By the time Longway Tavern opens at 4 p.m. (earlier on weekends), you’re just warming up to the idea of a pre-dinner snack. Though the building served as a gelato parlor before New Orleans hospitality company LeBlanc + Smith took it over in 2018, Longway Tavern looks like a classic New Orleans cocktail bar, complete with an interior courtyard for dining and drinking, or howling at the moon if you want to conjure the spirit of the "Easy Rider" rapscallions memorialized in photographs inside.

The bar blends sophisticated warmth and dive bar casualness — you’ll feel just as at home with a Pappy Van Winkle 15-year as a Miller High Life —making it one of the most attractive spots for a cocktail or bite in the French Quarter. The night after Christmas, design remnants of the bar’s Miracle Pop-Up lingered; thankfully, so did the special cocktail menu that included the Gingerbread Flip, a rye-based cocktail with gingerbread syrup, Tiki bitters, whole egg and gingersnap cookie crumbs. It went perfectly with the fried catfish rangoon shaped like starfish and the bar’s take on steak frites, a fat rectangle of fried potato topped with pink jewels of beef tartare tossed in tarragon aioli.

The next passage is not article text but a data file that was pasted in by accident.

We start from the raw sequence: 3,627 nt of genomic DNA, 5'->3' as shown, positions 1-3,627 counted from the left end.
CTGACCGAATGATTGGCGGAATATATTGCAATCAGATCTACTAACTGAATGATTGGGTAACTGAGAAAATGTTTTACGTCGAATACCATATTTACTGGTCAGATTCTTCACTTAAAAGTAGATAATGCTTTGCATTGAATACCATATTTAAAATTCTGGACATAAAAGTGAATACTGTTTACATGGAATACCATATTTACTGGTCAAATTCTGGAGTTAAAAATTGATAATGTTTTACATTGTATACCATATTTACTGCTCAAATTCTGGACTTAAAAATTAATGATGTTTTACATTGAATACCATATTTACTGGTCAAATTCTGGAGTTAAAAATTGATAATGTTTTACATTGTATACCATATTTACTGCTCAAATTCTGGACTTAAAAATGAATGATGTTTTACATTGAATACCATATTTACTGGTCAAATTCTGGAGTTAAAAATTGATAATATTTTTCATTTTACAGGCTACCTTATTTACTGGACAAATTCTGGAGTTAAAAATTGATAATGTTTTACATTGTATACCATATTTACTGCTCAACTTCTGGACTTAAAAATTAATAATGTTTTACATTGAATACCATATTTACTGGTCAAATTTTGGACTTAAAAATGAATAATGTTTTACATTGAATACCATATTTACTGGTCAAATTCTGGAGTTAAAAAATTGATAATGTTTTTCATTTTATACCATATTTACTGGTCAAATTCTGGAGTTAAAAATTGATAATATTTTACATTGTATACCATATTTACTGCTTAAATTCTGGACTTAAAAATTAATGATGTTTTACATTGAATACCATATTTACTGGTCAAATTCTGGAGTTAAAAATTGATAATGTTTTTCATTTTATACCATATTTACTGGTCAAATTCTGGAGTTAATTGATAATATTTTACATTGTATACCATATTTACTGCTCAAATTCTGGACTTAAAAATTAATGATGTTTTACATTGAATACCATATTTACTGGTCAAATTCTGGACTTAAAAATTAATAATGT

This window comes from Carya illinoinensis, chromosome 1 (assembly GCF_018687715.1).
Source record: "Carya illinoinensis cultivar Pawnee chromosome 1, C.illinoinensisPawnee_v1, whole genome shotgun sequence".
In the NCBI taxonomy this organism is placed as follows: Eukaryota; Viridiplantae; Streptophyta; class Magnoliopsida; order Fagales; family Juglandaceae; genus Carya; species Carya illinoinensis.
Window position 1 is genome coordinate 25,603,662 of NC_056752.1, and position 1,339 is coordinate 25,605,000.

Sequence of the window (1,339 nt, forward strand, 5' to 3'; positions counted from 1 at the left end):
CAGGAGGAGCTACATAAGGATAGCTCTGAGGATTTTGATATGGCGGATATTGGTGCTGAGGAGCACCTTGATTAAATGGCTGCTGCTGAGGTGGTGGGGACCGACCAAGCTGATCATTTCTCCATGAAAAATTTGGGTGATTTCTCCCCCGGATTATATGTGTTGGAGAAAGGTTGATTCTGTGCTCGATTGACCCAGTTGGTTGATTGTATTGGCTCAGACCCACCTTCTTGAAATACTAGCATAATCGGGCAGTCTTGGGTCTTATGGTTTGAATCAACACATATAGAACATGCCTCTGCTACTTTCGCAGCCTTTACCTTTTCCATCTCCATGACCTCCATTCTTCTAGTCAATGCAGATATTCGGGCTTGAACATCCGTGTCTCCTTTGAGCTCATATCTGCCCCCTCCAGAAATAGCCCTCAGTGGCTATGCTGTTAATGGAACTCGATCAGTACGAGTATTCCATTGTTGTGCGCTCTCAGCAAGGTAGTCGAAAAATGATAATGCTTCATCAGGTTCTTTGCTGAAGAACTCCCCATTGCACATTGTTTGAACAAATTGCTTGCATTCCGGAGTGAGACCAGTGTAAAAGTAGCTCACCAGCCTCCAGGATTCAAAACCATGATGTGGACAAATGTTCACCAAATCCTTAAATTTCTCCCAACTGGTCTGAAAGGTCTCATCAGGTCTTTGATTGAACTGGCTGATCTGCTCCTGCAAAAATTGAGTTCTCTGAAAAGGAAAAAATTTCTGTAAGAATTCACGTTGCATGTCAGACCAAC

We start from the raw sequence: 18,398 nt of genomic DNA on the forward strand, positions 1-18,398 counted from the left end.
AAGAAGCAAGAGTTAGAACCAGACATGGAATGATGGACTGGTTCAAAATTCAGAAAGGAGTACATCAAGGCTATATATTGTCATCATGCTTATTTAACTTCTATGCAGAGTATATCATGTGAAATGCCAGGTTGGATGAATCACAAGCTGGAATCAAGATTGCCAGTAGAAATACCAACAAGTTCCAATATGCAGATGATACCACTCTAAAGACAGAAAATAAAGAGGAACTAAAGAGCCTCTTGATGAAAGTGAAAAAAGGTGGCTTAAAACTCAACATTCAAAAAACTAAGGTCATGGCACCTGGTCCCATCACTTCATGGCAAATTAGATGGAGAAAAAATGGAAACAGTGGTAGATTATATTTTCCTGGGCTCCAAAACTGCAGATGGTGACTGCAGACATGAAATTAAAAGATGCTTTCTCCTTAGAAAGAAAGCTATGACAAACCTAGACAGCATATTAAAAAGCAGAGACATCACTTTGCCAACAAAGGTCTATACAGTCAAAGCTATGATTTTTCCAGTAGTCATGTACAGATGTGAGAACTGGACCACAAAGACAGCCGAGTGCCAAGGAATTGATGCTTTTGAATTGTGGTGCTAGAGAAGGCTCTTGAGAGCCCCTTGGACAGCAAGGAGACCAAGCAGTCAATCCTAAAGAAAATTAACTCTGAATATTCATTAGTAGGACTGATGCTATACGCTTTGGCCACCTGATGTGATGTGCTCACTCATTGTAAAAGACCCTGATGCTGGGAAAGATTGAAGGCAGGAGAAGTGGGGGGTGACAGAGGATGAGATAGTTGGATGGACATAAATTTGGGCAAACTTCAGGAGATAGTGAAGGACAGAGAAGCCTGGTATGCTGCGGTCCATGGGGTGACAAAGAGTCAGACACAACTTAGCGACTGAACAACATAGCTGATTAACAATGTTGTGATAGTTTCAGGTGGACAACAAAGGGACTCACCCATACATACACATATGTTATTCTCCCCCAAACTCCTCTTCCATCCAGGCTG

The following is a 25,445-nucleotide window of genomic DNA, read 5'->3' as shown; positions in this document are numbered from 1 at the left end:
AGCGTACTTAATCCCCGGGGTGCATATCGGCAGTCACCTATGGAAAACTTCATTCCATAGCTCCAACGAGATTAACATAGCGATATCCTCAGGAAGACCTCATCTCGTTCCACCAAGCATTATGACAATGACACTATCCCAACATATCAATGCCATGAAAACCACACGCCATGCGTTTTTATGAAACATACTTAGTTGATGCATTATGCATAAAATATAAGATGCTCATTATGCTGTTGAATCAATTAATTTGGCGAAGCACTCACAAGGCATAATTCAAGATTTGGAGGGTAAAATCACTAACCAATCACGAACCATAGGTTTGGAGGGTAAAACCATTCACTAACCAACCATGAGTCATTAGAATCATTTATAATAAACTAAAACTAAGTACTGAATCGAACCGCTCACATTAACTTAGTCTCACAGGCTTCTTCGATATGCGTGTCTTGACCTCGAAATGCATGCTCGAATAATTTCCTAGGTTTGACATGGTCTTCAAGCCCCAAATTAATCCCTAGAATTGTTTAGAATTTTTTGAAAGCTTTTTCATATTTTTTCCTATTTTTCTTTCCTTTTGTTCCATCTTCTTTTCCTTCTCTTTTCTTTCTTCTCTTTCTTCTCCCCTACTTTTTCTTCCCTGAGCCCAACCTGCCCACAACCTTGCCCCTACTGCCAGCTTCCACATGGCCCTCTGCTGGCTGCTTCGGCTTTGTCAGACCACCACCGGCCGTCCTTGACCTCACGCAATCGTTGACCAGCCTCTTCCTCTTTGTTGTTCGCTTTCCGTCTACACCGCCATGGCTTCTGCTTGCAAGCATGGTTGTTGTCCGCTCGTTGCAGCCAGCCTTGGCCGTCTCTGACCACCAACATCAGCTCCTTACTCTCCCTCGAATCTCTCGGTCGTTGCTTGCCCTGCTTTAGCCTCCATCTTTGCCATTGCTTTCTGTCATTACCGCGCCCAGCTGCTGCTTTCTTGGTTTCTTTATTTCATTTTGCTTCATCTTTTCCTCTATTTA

With ancient wooden floors, a comforting dinner menu served until midnight on weekends and the same inviting hospitality that fills Longway Tavern, LeBlanc + Smith’s Meauxbar is a quintessential modern New Orleans neighborhood bistro. It’s located just at the edge of the French Quarter and Treme neighborhoods but has none of the former’s stumbly obnoxiousness.

A smart dinner might start with grilled octopus, lush smoked fish rillettes and escargots served with a sun-dried tomato beurre blanc before moving onto seared duck breast glistening with sherry orange gastrique and a crackling, brown buttery trout almondine that is the best version I’ve ever had of the form. The entire experience is wrapped in the welcoming conviviality you’d expect from a hospitality group run by a man whose family has been in New Orleans since the 1700s.